Catalogue description Chancery: Affidavits

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Details of C 31
Reference: C 31
Title: Chancery: Affidavits

Instruments recording voluntary statements made under oath in furtherance of court process.

Affidavits were used to establish the illness or other incapacity of a defendant unable to appear, to report acts of contempt, and to substantiate objections, during the course of equity proceedings in Chancery.

Date: 1611-1875

The affidavits are arranged and listed chronologically, and from 1820 they are further arranged alphabetically according to the title of the case or matter concerned.

From Trinity 1828 to 1855 affidavits in matters, that is statutory proceedings in equity commenced by petition, motion or summons, are usually filed separately from causes and placed at the end of the alphabetical arrangement for each term or year.

Related material:

Registers of affidavits are in C 41

Held by: The National Archives, Kew
Legal status: Public Record(s)
Language: English
Physical description: 3036 bundle(s)
Selection and destruction information: A schedule of 1895 authorised the destruction of a number of types of common affidavits from 1715 onwards.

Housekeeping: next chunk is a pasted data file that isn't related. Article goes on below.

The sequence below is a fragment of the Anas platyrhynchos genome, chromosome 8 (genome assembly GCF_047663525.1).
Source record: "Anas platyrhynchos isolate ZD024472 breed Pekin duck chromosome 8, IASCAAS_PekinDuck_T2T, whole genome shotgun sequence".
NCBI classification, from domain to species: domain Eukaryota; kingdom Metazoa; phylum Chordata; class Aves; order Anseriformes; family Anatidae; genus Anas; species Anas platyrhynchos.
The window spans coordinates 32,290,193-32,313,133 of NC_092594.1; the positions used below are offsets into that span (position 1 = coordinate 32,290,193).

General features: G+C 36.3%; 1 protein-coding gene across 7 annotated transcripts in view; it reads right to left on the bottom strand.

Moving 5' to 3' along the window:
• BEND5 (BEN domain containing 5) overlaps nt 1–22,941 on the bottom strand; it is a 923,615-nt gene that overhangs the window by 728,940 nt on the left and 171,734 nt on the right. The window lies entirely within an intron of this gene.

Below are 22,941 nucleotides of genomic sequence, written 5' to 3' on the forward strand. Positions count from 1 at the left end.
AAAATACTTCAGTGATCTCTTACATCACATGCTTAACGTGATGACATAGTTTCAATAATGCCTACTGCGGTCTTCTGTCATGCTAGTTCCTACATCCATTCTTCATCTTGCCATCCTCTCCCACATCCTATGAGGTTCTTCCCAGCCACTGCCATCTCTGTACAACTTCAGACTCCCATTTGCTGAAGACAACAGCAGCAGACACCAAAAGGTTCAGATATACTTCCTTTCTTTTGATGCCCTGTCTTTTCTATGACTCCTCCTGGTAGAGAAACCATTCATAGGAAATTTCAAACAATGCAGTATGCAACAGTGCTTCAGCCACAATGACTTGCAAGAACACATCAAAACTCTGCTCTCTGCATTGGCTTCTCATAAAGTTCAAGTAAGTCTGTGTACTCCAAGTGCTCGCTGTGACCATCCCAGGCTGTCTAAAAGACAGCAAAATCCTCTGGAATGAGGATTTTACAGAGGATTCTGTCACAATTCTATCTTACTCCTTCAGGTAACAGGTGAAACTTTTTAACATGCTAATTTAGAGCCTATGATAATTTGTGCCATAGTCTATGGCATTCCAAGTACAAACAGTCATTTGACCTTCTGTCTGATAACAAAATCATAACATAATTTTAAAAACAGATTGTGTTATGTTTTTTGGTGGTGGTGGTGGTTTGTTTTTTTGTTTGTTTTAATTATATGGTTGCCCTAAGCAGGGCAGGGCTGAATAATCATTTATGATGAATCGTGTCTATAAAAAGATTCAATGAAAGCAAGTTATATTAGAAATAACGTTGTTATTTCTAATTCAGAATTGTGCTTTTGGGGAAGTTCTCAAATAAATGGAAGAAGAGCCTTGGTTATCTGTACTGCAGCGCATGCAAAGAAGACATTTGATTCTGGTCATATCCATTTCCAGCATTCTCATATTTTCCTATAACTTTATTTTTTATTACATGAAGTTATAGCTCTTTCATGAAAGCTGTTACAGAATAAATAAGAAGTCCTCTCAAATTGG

Unpublished finding aids:

Two sets of indexes are available which cover these records.

Administrative / biographical background:

Chancery affidavits were sworn before a person in authority, usually a master in ordinary in the London area or a master extraordinary in the localities.

It is not known when affidavits began to be used in the court, but they were evidently numerous by 1595, when Lord Keeper Puckering complained about the submission of improperly taken affidavits and prohibited them, while the fees for copies of affidavits were said in 1598 to have trebled. Before 1616 a register was established in which they had to be entered, and on 26 December 1616 Richard Frampton was created register of the affidavits by letters patent.

In later centuries, elaborate rules developed about their form and wording, and how they were to be prepared, sworn, filed and used in proceedings. The need to conform to the rules helped lead to the production of formularies of affidavits to aid legal practitioners in their work. Originally they were not, however, read at formal hearings and were not supposed to contain anything bearing on proof relating to the suit in question.

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